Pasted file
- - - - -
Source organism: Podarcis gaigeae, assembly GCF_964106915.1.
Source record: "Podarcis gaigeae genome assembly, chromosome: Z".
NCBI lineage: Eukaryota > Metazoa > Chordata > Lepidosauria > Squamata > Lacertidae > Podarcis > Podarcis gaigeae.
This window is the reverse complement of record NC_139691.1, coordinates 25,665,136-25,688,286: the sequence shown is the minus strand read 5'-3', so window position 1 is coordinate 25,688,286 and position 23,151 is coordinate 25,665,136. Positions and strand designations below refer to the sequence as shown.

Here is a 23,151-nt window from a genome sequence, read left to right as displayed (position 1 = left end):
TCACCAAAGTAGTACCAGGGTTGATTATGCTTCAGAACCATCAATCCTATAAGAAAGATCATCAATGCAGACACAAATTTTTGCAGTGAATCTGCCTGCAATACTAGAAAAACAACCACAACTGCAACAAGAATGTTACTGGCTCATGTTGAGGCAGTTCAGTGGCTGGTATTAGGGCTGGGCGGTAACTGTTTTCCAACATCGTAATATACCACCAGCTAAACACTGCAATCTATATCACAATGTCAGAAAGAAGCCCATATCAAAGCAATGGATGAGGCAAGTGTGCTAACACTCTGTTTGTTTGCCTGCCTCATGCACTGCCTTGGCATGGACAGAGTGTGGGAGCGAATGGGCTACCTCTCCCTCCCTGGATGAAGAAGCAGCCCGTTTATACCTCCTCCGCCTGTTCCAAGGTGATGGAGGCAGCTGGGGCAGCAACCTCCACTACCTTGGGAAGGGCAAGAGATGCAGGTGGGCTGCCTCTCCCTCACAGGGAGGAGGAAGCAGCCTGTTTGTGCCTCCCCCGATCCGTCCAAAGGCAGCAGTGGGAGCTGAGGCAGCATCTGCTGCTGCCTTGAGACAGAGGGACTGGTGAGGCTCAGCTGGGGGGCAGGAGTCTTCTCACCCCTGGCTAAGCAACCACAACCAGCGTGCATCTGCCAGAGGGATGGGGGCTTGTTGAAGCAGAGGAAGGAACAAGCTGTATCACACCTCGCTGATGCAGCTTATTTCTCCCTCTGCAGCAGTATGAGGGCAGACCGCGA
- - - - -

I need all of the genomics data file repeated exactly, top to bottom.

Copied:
Source organism: Podarcis gaigeae, assembly GCF_964106915.1.
Source record: "Podarcis gaigeae genome assembly, chromosome: Z".
NCBI lineage: Eukaryota > Metazoa > Chordata > Lepidosauria > Squamata > Lacertidae > Podarcis > Podarcis gaigeae.
This window is the reverse complement of record NC_139691.1, coordinates 25,665,136-25,688,286: the sequence shown is the minus strand read 5'-3', so window position 1 is coordinate 25,688,286 and position 23,151 is coordinate 25,665,136. Positions and strand designations below refer to the sequence as shown.

Here is a 23,151-nt window from a genome sequence, read left to right as displayed (position 1 = left end):
TCACCAAAGTAGTACCAGGGTTGATTATGCTTCAGAACCATCAATCCTATAAGAAAGATCATCAATGCAGACACAAATTTTTGCAGTGAATCTGCCTGCAATACTAGAAAAACAACCACAACTGCAACAAGAATGTTACTGGCTCATGTTGAGGCAGTTCAGTGGCTGGTATTAGGGCTGGGCGGTAACTGTTTTCCAACATCGTAATATACCACCAGCTAAACACTGCAATCTATATCACAATGTCAGAAAGAAGCCCATATCAAAGCAATGGATGAGGCAAGTGTGCTAACACTCTGTTTGTTTGCCTGCCTCATGCACTGCCTTGGCATGGACAGAGTGTGGGAGCGAATGGGCTACCTCTCCCTCCCTGGATGAAGAAGCAGCCCGTTTATACCTCCTCCGCCTGTTCCAAGGTGATGGAGGCAGCTGGGGCAGCAACCTCCACTACCTTGGGAAGGGCAAGAGATGCAGGTGGGCTGCCTCTCCCTCACAGGGAGGAGGAAGCAGCCTGTTTGTGCCTCCCCCGATCCGTCCAAAGGCAGCAGTGGGAGCTGAGGCAGCATCTGCTGCTGCCTTGAGACAGAGGGACTGGTGAGGCTCAGCTGGGGGGCAGGAGTCTTCTCACCCCTGGCTAAGCAACCACAACCAGCGTGCATCTGCCAGAGGGATGGGGGCTTGTTGAAGCAGAGGAAGGAACAAGCTGTATCACACCTCGCTGATGCAGCTTATTTCTCCCTCTGCAGCAGTATGAGGGCAGACCGCGA